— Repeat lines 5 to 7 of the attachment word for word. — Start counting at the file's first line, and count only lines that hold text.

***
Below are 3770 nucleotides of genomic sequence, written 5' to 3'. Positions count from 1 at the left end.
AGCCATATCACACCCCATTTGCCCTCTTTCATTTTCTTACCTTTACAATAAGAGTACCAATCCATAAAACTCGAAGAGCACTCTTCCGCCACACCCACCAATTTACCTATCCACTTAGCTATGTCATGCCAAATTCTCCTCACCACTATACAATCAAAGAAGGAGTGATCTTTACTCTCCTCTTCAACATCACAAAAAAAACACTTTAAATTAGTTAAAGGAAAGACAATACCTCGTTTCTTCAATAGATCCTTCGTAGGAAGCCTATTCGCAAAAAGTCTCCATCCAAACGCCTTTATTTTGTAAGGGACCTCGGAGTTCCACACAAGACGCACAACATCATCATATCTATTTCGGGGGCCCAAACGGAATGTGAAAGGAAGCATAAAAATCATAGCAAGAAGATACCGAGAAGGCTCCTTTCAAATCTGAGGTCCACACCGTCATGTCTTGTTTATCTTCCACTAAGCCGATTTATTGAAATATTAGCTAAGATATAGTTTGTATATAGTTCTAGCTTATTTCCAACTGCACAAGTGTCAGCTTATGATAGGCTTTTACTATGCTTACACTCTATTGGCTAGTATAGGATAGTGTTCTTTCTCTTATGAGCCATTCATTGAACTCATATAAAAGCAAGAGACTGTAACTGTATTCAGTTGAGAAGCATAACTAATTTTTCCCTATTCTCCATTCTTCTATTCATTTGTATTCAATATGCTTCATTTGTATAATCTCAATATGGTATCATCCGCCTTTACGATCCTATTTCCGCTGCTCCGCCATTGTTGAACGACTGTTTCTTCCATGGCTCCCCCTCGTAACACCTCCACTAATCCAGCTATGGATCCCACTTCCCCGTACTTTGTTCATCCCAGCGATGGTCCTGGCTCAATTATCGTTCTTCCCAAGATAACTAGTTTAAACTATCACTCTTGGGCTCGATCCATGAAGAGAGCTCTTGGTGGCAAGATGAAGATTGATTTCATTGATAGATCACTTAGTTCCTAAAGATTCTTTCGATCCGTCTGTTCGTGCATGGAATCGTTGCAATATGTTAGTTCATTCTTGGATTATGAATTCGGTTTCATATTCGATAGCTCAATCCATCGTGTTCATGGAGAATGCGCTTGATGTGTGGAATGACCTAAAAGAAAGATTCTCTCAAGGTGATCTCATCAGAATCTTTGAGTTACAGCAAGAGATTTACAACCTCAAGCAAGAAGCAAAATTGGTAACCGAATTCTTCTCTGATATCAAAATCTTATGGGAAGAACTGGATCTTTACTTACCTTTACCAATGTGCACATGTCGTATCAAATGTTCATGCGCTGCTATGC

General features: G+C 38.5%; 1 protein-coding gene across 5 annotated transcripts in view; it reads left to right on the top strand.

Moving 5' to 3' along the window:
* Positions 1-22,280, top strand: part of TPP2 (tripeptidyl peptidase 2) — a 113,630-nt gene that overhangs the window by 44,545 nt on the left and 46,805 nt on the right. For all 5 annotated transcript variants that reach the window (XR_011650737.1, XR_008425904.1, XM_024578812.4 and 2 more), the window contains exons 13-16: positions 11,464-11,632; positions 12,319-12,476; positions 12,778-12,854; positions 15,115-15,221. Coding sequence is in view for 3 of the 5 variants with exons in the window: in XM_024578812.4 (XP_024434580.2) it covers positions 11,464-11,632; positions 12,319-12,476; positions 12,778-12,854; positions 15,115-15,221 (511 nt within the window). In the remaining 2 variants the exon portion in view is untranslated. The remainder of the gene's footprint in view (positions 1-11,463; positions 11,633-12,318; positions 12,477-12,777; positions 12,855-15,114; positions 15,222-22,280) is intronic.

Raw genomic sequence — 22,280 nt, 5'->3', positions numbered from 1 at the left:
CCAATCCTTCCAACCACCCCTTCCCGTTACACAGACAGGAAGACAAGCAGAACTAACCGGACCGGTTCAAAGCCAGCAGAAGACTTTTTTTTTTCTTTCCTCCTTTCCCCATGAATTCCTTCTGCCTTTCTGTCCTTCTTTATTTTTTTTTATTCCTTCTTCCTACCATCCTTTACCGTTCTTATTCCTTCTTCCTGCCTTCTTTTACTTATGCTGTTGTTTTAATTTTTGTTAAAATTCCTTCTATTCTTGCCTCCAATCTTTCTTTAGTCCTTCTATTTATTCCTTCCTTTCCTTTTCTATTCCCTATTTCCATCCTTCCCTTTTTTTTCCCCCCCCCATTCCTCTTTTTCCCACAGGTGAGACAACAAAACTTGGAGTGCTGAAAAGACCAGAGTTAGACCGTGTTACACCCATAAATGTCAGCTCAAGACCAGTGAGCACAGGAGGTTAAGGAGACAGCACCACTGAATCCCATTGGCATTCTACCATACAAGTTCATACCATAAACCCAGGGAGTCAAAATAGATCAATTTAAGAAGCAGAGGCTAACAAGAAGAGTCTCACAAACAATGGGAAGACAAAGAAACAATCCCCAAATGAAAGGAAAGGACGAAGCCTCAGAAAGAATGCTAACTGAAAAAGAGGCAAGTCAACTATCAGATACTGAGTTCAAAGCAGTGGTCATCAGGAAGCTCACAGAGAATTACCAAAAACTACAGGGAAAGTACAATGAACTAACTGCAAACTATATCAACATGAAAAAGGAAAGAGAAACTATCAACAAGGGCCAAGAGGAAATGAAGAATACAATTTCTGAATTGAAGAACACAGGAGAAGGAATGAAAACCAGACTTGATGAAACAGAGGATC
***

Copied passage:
* Positions 1-22,280, top strand: part of TPP2 (tripeptidyl peptidase 2) — a 113,630-nt gene that overhangs the window by 44,545 nt on the left and 46,805 nt on the right. For all 5 annotated transcript variants that reach the window (XR_011650737.1, XR_008425904.1, XM_024578812.4 and 2 more), the window contains exons 13-16: positions 11,464-11,632; positions 12,319-12,476; positions 12,778-12,854; positions 15,115-15,221. Coding sequence is in view for 3 of the 5 variants with exons in the window: in XM_024578812.4 (XP_024434580.2) it covers positions 11,464-11,632; positions 12,319-12,476; positions 12,778-12,854; positions 15,115-15,221 (511 nt within the window). In the remaining 2 variants the exon portion in view is untranslated. The remainder of the gene's footprint in view (positions 1-11,463; positions 11,633-12,318; positions 12,477-12,777; positions 12,855-15,114; positions 15,222-22,280) is intronic.

Raw genomic sequence — 22,280 nt, 5'->3', positions numbered from 1 at the left:
CCAATCCTTCCAACCACCCCTTCCCGTTACACAGACAGGAAGACAAGCAGAACTAACCGGACCGGTTCAAAGCCAGCAGAAGACTTTTTTTTTTCTTTCCTCCTTTCCCCATGAATTCCTTCTGCCTTTCTGTCCTTCTTTATTTTTTTTTATTCCTTCTTCCTACCATCCTTTACCGTTCTTATTCCTTCTTCCTGCCTTCTTTTACTTATGCTGTTGTTTTAATTTTTGTTAAAATTCCTTCTATTCTTGCCTCCAATCTTTCTTTAGTCCTTCTATTTATTCCTTCCTTTCCTTTTCTATTCCCTATTTCCATCCTTCCCTTTTTTTTCCCCCCCCCATTCCTCTTTTTCCCACAGGTGAGACAACAAAACTTGGAGTGCTGAAAAGACCAGAGTTAGACCGTGTTACACCCATAAATGTCAGCTCAAGACCAGTGAGCACAGGAGGTTAAGGAGACAGCACCACTGAATCCCATTGGCATTCTACCATACAAGTTCATACCATAAACCCAGGGAGTCAAAATAGATCAATTTAAGAAGCAGAGGCTAACAAGAAGAGTCTCACAAACAATGGGAAGACAAAGAAACAATCCCCAAATGAAAGGAAAGGACGAAGCCTCAGAAAGAATGCTAACTGAAAAAGAGGCAAGTCAACTATCAGATACTGAGTTCAAAGCAGTGGTCATCAGGAAGCTCACAGAGAATTACCAAAAACTACAGGGAAAGTACAATGAACTAACTGCAAACTATATCAACATGAAAAAGGAAAGAGAAACTATCAACAAGGGCCAAGAGGAAATGAAGAATACAATTTCTGAATTGAAGAACACAGGAGAAGGAATGAAAACCAGACTTGATGAAACAGAGGATC